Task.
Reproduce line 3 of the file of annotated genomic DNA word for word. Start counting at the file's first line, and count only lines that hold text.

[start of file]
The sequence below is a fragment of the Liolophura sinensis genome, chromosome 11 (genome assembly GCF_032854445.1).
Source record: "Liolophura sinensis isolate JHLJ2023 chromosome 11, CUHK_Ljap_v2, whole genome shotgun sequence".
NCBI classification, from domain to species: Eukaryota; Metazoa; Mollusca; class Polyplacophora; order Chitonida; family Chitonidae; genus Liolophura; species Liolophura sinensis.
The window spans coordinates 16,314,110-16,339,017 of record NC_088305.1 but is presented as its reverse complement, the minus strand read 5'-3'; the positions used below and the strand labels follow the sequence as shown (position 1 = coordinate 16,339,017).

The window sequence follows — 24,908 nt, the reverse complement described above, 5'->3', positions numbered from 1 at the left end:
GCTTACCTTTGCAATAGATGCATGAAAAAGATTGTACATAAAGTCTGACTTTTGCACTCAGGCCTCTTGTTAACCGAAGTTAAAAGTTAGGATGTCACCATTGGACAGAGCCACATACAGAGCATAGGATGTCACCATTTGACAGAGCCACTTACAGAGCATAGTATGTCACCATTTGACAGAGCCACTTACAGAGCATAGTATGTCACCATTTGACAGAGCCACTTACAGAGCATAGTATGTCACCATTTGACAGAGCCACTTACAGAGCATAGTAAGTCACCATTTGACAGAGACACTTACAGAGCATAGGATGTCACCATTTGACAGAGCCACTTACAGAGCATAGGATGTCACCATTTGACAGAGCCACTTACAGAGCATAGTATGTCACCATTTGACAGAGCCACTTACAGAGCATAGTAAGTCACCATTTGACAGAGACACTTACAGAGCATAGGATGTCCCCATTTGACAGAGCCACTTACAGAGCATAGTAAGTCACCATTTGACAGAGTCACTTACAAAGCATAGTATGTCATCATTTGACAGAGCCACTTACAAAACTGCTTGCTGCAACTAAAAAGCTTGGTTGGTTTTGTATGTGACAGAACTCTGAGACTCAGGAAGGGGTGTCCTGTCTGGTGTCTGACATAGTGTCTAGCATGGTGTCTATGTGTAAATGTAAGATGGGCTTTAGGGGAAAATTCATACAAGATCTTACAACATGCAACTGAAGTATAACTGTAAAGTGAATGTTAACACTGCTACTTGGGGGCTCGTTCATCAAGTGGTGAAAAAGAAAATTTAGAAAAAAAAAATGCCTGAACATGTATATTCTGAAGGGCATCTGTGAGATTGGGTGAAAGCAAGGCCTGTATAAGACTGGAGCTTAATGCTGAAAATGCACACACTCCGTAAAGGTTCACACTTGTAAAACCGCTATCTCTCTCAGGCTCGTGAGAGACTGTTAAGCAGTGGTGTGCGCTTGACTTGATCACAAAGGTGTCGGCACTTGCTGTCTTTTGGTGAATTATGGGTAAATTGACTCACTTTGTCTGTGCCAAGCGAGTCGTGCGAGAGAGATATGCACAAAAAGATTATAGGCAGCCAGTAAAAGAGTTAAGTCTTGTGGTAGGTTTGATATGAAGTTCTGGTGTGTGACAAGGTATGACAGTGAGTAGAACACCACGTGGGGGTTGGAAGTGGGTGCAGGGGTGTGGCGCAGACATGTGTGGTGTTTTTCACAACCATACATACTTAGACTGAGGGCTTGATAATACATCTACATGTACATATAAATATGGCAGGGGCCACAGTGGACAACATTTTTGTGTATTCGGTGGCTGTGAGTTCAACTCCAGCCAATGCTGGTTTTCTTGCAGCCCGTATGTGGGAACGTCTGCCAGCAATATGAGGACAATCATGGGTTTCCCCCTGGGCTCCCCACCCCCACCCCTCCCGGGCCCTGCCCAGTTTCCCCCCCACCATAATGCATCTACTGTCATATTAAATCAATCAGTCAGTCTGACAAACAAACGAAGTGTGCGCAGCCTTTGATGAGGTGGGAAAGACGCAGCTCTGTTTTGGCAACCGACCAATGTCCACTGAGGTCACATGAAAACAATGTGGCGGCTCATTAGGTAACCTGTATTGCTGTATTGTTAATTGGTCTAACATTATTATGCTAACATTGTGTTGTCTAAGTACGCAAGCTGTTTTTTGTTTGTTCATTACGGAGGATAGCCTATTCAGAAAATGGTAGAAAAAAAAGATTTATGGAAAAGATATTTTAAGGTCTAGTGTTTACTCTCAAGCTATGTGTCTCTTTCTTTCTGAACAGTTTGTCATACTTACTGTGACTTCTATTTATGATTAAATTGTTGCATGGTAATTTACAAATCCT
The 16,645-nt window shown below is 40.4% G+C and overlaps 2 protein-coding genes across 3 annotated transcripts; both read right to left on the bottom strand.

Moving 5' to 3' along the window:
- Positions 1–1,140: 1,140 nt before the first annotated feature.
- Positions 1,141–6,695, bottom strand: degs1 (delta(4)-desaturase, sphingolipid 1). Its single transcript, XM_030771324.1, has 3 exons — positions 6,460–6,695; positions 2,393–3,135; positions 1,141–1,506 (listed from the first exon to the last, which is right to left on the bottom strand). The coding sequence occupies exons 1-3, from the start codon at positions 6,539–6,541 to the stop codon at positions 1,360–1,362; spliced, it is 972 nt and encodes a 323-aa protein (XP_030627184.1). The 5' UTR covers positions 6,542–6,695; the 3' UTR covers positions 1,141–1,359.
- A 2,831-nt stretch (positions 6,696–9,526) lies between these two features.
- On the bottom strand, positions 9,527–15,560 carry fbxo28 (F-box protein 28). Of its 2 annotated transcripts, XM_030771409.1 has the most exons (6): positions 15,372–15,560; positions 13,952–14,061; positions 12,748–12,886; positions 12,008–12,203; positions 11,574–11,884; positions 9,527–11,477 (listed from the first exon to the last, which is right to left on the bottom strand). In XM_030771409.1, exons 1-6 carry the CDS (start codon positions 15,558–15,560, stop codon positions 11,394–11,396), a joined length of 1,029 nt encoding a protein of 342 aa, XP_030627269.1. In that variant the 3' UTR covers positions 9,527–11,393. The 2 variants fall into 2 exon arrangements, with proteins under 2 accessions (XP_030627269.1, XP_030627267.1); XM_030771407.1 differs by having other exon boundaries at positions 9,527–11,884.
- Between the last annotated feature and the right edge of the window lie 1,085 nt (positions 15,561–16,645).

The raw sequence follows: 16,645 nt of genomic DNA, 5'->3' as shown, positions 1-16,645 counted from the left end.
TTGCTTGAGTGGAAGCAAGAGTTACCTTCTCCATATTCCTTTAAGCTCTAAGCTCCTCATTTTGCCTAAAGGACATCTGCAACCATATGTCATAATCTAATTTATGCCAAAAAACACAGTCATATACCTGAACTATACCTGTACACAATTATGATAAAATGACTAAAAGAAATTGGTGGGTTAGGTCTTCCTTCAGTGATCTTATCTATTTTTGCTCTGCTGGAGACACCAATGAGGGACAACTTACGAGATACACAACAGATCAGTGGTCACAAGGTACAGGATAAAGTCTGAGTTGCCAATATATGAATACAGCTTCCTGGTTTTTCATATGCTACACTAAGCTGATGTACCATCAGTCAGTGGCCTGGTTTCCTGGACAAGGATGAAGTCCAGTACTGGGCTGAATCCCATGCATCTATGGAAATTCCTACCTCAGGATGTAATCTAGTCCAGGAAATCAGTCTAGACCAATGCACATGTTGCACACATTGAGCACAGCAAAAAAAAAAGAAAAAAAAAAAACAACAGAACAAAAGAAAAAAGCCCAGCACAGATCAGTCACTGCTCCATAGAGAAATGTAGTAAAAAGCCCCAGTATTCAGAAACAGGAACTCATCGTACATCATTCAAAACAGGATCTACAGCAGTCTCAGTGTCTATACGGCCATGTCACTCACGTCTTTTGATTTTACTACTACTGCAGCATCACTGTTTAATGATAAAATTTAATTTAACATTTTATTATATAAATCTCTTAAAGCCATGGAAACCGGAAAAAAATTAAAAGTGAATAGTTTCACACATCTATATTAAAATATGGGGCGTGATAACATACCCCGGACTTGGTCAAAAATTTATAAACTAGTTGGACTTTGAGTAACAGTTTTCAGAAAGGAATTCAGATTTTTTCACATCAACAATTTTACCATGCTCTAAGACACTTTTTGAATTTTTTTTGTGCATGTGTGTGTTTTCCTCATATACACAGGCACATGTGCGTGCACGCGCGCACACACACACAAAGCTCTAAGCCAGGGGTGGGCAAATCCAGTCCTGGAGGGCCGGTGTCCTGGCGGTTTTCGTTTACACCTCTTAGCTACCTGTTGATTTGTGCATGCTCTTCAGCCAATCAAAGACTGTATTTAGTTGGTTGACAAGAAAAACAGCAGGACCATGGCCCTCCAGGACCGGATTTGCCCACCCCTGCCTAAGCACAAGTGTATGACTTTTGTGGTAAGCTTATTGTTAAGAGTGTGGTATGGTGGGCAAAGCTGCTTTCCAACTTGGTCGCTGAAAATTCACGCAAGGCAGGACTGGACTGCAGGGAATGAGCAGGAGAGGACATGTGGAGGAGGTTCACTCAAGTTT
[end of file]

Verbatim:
NCBI classification, from domain to species: Eukaryota; Metazoa; Mollusca; class Polyplacophora; order Chitonida; family Chitonidae; genus Liolophura; species Liolophura sinensis.